By Amy Silverman
By Olivia LaVecchia
By Monica Alonzo and Stephen Lemons
By Chris Parker
By Michael Lacey
By Weston Phippen
That Jeep trail ended at a turnaround area no more than 20 feet from where her body was found. The proximity of the trail to the location of her body suggests at least the possibility that Stephanie's body was driven to the site, and then dumped.
When asked about the omission of the road from Morris' report, Mack simply shrugged his shoulders.
Deputies also found a pair of black sweat pants in the riverbed, partially covered by weeds and trash. No tests were done on the pants to determine if they were Stephanie's.
An autopsy on Stephanie's body was conducted two days later in Tucson by forensic pathologist John D. Howard. Mack attended the examination.
The autopsy revealed that a crucial neck bone, which sometimes indicates strangulation if displaced, had fallen apart.
In young people, the cartilage holding the hyoid bone in place often quickly deteriorates after death. There was no other damage to adjacent neck bones, making it impossible for Howard to say with certainty she was strangled.
Howard also conducted a test to look for drug residues in Stephanie's body. Despite Goodrum's assertion that Stephanie appeared to be under the influence of a drug, no traces of drugs were found.
Either Stephanie didn't take drugs the night she disappeared, or she died sometime after the drugs had been processed through her body.
Howard concluded there were "no physical changes indicating the cause of death."
With no cause of death, and no witnesses, Mack considered the case essentially closed.
"It's a sad case," Mack says. "I wish I would have had some better answer for the family. I wish I could play God for them, but I can't."
Matlock wasn't looking for divine intervention. Just solid police work.
Valenzuela's investigation, along with Matlock's own relentless digging, not only pointed out numerous deficiencies in Mack's probe, they also discovered a number of discrepancies in Goodrum's story.
After reviewing videotapes at a Safford gas station and convenience market, Matlock discovered that Goodrum purchased fuel at 3 a.m., nearly 90 minutes after Goodrum initially told sheriff's deputies he and Stephanie departed their home for the hot springs. Along with $10 of fuel, Goodrum purchased a carton of orange juice and a bottle of Gatorade, store records show.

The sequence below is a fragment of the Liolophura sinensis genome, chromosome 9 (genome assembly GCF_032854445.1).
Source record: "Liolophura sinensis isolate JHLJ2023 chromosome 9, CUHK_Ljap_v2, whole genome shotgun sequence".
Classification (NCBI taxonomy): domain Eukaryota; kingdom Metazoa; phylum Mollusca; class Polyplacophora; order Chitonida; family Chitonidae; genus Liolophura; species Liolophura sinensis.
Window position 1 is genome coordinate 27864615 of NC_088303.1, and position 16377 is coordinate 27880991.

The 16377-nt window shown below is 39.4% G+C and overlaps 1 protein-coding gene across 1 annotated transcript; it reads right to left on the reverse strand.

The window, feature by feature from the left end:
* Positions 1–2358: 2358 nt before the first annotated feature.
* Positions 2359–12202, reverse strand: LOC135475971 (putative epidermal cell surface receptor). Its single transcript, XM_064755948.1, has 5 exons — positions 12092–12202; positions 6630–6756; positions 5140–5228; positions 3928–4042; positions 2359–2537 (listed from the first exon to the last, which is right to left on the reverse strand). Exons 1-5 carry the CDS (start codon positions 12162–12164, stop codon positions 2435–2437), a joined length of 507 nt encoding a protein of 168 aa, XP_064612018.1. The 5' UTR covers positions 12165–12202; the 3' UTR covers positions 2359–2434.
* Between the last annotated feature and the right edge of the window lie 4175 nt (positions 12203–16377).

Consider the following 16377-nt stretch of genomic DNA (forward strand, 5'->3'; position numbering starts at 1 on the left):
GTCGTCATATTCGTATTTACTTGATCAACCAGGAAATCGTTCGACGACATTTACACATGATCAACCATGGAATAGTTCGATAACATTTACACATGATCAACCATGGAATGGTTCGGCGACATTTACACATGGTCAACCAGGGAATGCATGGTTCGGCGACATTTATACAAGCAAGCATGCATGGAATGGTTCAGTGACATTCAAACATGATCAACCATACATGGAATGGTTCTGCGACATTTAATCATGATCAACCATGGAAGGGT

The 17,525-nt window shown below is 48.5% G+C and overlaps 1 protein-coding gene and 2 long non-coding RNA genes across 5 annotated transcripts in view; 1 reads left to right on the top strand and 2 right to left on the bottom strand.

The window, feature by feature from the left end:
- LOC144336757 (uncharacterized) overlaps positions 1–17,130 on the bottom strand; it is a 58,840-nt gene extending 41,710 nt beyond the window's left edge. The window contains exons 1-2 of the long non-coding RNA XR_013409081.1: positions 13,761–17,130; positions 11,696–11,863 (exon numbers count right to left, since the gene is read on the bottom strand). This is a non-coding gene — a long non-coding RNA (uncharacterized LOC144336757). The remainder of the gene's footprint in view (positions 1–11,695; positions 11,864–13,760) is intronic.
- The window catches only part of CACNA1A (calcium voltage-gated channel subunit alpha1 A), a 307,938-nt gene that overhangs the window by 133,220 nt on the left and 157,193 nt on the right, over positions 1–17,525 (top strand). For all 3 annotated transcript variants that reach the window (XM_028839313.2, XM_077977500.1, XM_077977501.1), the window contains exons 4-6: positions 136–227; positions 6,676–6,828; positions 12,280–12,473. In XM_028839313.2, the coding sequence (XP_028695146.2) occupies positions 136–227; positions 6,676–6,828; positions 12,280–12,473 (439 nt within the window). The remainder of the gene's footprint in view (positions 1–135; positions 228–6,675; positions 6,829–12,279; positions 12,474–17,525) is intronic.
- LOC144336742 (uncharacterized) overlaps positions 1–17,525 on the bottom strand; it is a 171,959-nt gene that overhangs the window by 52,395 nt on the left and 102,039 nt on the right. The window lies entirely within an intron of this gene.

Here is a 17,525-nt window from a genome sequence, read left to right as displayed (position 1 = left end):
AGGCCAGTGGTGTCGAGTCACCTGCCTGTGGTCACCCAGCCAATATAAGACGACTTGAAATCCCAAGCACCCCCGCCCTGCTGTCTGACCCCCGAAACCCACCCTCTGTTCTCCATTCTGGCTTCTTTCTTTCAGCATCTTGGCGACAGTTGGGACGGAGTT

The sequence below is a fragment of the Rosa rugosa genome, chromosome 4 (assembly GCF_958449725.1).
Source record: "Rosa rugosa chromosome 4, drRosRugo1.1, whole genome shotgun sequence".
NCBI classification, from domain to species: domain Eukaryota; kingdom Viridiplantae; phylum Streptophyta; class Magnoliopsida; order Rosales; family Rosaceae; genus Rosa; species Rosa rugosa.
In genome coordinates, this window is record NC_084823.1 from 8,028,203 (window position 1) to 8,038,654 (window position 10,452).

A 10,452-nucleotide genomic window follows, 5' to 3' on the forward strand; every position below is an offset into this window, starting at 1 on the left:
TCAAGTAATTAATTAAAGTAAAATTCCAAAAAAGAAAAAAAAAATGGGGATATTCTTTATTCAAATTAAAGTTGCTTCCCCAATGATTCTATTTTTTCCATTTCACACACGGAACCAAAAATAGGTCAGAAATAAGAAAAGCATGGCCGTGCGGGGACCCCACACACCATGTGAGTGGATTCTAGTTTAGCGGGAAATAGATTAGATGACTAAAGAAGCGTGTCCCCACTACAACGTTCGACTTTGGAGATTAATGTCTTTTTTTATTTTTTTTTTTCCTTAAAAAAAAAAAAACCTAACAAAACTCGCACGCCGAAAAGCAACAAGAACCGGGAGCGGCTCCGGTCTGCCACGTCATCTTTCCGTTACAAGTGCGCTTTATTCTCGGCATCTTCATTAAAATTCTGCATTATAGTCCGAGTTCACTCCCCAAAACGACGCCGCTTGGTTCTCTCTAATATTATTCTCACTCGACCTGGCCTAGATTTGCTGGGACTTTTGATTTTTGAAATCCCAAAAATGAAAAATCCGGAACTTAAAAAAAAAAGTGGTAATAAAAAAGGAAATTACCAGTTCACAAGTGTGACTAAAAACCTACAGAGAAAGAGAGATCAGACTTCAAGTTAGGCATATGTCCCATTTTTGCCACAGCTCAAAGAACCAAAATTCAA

Goodrum had told deputies that Stephanie drank some of the Gatorade on the way to the hot springs. Yet a Gatorade bottle--apparently the same bottle Goodrum said he left by the side of the road--was later picked up by Matlock, unopened. Matlock found two witnesses who claimed to have seen Goodrum purchase a second bottle of Gatorade at about 5:15 a.m. on the morning Stephanie disappeared. Goodrum made the purchase at a Circle K a few miles north of Haekel Road. Goodrum had told Valenzuela earlier that he stopped at the Circle K on the way back to search for Stephanie, but Goodrum claimed he had purchased coffee.
Valenzuela also learned that Mack was showing investigative reports on Stephanie's disappearance to Goodrum. Mack confirmed he showed Goodrum information, but only in the process of questioning him.
Valenzuela criticized Mack's slow response to the case, particularly his failure to immediately interrogate Goodrum and search his property. A three-page report prepared by Mack indicates he interviewed Goodrum on the afternoon of October 4, 1993. But Valenzuela's records show Mack was in Mesa meeting with him the same afternoon.
At first, Mack said Valenzuela was incorrect. He then said he could have interviewed Goodrum later that evening. "I can be in two different places on the same day," he said. Finally, he conceded the date he interviewed Goodrum "was on or about" October 4.
Even more disturbing to Valenzuela and Matlock were persistent reports that Goodrum was on Mack's payroll. The reports frequently came from other police officers.
Mack denies ever employing Goodrum--in any capacity. In the months following Stephanie's death, however, there is no doubt Goodrum and Mack were communicating regularly. But rather than acting as a drug snitch, Goodrum was teamed up with the sheriff's department's officer in an operation that eventually induced Gonzales to violate the terms of the injunction prohibiting him from harassing Goodrum. "Andreas became an agent of the sheriff," Valenzuela says.
The animosity between Goodrum and Gonzales escalated in the months after Stephanie's death. The men repeatedly reported the other one had violated the court orders against harassment that were still in place.
But the reports typically were one man's word against the other. No action could be taken by the sheriff's department without credible witnesses.
Mack had a solution to the running feud. It was to have a female plainclothes officer ride with Goodrum. The plan was for the two to repeatedly drive by Gonzales' house and see what he would do.
On February 26 and 27, plainclothes officer Rose Lacy and Goodrum rode by Gonzales' house, the first day in Goodrum's truck and the next day on Goodrum's new Harley-Davidson motorcycle.
Gonzales became enraged. When Goodrum and Lacy drove by in the truck and began filming him, Gonzales threw a rock and damaged a door on the vehicle. The next day, Goodrum and Lacy showed up on the motorcycle; Gonzales chased them down the highway in his truck.